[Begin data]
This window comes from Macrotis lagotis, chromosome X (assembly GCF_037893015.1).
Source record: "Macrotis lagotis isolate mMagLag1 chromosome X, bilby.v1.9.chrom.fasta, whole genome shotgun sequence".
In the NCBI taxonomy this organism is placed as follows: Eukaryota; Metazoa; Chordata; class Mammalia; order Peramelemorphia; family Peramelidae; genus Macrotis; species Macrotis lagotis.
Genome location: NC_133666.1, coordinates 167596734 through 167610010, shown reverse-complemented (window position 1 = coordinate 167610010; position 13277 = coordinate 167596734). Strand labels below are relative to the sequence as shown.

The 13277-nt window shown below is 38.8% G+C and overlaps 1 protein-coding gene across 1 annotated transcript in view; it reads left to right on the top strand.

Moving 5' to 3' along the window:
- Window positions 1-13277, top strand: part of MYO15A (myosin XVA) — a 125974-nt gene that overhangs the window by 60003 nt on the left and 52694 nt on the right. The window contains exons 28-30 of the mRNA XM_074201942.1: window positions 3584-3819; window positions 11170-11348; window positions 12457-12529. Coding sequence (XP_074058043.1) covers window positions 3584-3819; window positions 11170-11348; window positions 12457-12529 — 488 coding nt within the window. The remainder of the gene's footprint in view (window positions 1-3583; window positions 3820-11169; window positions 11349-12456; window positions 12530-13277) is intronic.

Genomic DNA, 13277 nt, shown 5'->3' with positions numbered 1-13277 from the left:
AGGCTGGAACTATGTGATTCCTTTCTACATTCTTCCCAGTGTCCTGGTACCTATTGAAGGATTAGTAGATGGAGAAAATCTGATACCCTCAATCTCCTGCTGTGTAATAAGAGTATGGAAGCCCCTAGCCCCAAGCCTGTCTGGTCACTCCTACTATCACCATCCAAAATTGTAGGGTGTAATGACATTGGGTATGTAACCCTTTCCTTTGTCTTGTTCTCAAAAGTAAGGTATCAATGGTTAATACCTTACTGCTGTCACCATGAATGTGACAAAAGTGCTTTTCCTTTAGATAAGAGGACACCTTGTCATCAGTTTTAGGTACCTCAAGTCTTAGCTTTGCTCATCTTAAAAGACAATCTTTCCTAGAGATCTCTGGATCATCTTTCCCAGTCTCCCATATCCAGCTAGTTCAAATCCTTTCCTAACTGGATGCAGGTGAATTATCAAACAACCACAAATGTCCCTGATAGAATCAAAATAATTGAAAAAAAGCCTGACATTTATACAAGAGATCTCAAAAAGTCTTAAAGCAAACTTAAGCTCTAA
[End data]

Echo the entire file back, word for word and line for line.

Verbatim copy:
This window comes from Macrotis lagotis, chromosome X (assembly GCF_037893015.1).
Source record: "Macrotis lagotis isolate mMagLag1 chromosome X, bilby.v1.9.chrom.fasta, whole genome shotgun sequence".
In the NCBI taxonomy this organism is placed as follows: Eukaryota; Metazoa; Chordata; class Mammalia; order Peramelemorphia; family Peramelidae; genus Macrotis; species Macrotis lagotis.
Genome location: NC_133666.1, coordinates 167596734 through 167610010, shown reverse-complemented (window position 1 = coordinate 167610010; position 13277 = coordinate 167596734). Strand labels below are relative to the sequence as shown.

The 13277-nt window shown below is 38.8% G+C and overlaps 1 protein-coding gene across 1 annotated transcript in view; it reads left to right on the top strand.

Moving 5' to 3' along the window:
- Window positions 1-13277, top strand: part of MYO15A (myosin XVA) — a 125974-nt gene that overhangs the window by 60003 nt on the left and 52694 nt on the right. The window contains exons 28-30 of the mRNA XM_074201942.1: window positions 3584-3819; window positions 11170-11348; window positions 12457-12529. Coding sequence (XP_074058043.1) covers window positions 3584-3819; window positions 11170-11348; window positions 12457-12529 — 488 coding nt within the window. The remainder of the gene's footprint in view (window positions 1-3583; window positions 3820-11169; window positions 11349-12456; window positions 12530-13277) is intronic.

Genomic DNA, 13277 nt, shown 5'->3' with positions numbered 1-13277 from the left:
AGGCTGGAACTATGTGATTCCTTTCTACATTCTTCCCAGTGTCCTGGTACCTATTGAAGGATTAGTAGATGGAGAAAATCTGATACCCTCAATCTCCTGCTGTGTAATAAGAGTATGGAAGCCCCTAGCCCCAAGCCTGTCTGGTCACTCCTACTATCACCATCCAAAATTGTAGGGTGTAATGACATTGGGTATGTAACCCTTTCCTTTGTCTTGTTCTCAAAAGTAAGGTATCAATGGTTAATACCTTACTGCTGTCACCATGAATGTGACAAAAGTGCTTTTCCTTTAGATAAGAGGACACCTTGTCATCAGTTTTAGGTACCTCAAGTCTTAGCTTTGCTCATCTTAAAAGACAATCTTTCCTAGAGATCTCTGGATCATCTTTCCCAGTCTCCCATATCCAGCTAGTTCAAATCCTTTCCTAACTGGATGCAGGTGAATTATCAAACAACCACAAATGTCCCTGATAGAATCAAAATAATTGAAAAAAAGCCTGACATTTATACAAGAGATCTCAAAAAGTCTTAAAGCAAACTTAAGCTCTAA